Marijuana planning moving slowly

State legislators have approved funding to hire staff and collect taxes as part of Nevada's medical marijuana process.

The Interim Finance Committee, which allocates money when the full legislature is out of session, provided $250,000 to the Division of Public and Behavioral Health for two contract employees who will set up the program.

Another $529,000 was given to the state Taxation Department to create a system to collect excise taxes on the sale of marijuana.

The Nevada Legislature this year provided for 40 dispensaries around the state after state Judge Donald Mosley ruled that the state's failure to provide a means for patients to obtain the substance “is either poorly contemplated or purposely constructed to frustrate the implementation of constitutionally mandated access to the substance.”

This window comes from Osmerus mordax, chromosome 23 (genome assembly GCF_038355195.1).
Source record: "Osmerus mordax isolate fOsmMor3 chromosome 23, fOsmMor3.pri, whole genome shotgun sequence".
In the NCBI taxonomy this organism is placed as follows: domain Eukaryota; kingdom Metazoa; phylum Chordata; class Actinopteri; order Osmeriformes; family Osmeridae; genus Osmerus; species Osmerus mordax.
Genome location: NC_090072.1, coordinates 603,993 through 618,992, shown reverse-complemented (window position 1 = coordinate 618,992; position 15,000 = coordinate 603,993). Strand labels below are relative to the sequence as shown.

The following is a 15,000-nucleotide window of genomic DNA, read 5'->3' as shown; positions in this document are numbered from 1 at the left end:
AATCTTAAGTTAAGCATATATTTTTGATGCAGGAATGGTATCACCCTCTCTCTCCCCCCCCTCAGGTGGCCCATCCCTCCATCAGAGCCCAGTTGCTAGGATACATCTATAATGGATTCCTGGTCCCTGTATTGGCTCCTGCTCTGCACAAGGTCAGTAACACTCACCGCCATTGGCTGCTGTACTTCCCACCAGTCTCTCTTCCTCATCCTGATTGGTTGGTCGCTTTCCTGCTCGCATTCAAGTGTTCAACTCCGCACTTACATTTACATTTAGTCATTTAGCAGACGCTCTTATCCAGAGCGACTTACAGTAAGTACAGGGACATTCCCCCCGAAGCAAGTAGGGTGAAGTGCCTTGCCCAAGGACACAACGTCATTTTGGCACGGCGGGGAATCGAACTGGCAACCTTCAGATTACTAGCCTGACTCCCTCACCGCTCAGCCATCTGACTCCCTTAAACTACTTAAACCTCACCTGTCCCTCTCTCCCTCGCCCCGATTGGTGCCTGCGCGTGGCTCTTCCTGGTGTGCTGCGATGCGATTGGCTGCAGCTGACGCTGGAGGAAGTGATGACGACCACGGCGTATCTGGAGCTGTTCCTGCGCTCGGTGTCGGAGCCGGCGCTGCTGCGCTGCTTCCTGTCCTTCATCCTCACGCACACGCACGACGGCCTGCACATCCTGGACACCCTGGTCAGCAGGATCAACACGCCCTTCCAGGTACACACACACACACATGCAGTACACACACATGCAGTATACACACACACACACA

Meanwhile, in Las Vegas last week, the city put a six-month moratorium on approving any dispensaries. The foot-dragging drew criticism but was defended by vice mayor Stavros Anthony, who previously—as a Nevada regent—tried to bar rap music from Lawlor Events Center and other higher education locations in the state. Anthony, a police officer, said the long delay will give the city more time to write regulations, a job that is already being done by the state.

Las Vegas Mayor Carolyn Goodman, on the other hand, expressed concern that patients get good stuff, though there is no existing program for assessing the quality of grass. She also suggested that the dispensaries should be non-profit, which—with numerous potential commercial vendors lined up waiting—appears to be a non-starter.